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An investigation into the Gleision mining disaster has found conditions at the colliery were known.
It's claimed workers were aware underground water was present.
4 workers at the mine in the Swansea Valley were killed after a stall they were in flooded.
They'd been carrying out controlled explosions to extract coal and after the first blast on on the morning of the 15th September, the area filled with between 2,500 and 3,000 tonnes of water and silt.
The Health and Safety Executive says it swept away everything in its path, including roof supports and equipment.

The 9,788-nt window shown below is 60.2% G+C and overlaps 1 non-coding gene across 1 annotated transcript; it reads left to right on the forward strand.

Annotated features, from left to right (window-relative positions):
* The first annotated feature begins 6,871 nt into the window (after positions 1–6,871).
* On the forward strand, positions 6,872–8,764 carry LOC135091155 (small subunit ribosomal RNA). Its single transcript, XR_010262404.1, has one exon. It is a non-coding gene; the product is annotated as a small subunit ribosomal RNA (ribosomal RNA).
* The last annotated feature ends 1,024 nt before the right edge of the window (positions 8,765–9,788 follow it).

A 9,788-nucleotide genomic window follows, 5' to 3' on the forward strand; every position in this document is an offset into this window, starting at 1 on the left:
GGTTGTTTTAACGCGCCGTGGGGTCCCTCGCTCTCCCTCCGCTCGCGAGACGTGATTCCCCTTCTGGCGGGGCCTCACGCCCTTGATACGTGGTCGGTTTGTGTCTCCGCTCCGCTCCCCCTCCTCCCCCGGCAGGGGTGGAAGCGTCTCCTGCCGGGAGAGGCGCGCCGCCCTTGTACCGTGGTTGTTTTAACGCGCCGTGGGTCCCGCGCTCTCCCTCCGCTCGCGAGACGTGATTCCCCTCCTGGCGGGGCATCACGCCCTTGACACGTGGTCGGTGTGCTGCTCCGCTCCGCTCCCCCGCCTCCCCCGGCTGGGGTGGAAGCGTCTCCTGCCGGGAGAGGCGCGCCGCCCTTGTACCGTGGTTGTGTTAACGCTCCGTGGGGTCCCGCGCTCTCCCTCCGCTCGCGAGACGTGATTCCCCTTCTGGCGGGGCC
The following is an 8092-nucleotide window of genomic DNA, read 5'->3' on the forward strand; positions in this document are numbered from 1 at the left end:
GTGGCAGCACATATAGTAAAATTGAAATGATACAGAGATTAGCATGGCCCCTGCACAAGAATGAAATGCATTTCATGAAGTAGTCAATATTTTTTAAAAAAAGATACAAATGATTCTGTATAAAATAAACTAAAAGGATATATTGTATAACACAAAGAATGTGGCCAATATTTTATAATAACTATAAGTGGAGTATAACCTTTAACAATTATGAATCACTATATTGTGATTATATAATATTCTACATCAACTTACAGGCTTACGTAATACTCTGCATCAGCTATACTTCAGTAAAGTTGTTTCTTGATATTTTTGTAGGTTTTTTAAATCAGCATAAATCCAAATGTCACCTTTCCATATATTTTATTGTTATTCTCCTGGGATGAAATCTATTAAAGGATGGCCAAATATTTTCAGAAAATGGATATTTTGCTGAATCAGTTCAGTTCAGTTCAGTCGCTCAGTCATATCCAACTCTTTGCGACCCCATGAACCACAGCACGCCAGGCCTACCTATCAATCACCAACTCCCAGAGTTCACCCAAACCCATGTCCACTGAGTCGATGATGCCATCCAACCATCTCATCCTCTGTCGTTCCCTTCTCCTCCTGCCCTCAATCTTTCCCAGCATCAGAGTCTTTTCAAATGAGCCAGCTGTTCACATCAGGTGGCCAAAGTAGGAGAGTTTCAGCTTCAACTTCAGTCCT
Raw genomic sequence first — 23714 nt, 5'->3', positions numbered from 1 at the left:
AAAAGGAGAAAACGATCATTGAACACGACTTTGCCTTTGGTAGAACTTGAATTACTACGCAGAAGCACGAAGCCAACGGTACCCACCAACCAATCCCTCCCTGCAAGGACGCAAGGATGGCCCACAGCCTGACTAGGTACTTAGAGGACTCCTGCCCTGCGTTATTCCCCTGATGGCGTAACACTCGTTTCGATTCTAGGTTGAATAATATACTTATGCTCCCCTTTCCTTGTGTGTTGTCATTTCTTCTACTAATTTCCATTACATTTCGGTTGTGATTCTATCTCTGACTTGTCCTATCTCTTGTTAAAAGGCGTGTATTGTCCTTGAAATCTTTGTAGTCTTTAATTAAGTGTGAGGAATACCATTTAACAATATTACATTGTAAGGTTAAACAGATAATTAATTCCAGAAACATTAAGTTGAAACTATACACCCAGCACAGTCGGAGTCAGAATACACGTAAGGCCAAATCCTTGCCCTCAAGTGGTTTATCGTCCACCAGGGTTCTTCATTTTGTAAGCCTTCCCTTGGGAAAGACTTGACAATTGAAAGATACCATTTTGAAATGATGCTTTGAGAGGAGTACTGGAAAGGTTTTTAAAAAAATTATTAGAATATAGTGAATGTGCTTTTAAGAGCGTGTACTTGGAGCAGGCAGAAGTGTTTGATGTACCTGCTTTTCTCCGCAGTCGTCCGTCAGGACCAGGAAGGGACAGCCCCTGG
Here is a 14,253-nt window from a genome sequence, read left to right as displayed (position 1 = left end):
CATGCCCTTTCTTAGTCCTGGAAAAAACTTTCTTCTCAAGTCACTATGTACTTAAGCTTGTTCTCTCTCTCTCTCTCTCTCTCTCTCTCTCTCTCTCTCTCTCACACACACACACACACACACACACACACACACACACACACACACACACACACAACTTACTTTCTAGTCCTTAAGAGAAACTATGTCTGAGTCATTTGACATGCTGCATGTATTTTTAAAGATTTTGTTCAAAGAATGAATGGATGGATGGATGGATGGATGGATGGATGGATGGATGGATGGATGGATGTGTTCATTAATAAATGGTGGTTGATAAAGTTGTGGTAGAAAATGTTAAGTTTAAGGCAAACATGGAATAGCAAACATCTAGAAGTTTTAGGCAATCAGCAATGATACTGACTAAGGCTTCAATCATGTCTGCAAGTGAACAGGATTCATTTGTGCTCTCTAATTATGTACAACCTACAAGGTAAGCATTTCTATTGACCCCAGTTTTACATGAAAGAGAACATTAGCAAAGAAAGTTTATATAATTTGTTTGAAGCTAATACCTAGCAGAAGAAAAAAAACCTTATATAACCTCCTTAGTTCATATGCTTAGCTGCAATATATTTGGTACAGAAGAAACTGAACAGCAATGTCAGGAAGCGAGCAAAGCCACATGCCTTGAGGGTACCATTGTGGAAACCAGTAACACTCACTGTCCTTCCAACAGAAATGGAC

Three men managed to escape, but Charles Breslin, David Powell, Philip Hill, and Garry Jenkins were trapped and sadly lost their lives.
The report shows plans of the mine that were found in manager, Malcolm Fyfield's, office.
There are several areas where underground water is clearly marked including where the men were working that day.
There was also evidence of drilling that was done to work out the thickness of the coal and to see how much water was there.
A worker who was there the day BEFORE the fatal explosion, told investigators that water was running through the bore hole like a "tap that was half turned on".
Since the deaths, new mining rules have come into force.
Mine manager Malcolm Fyfield was cleared of gross negligence manslaughter last year.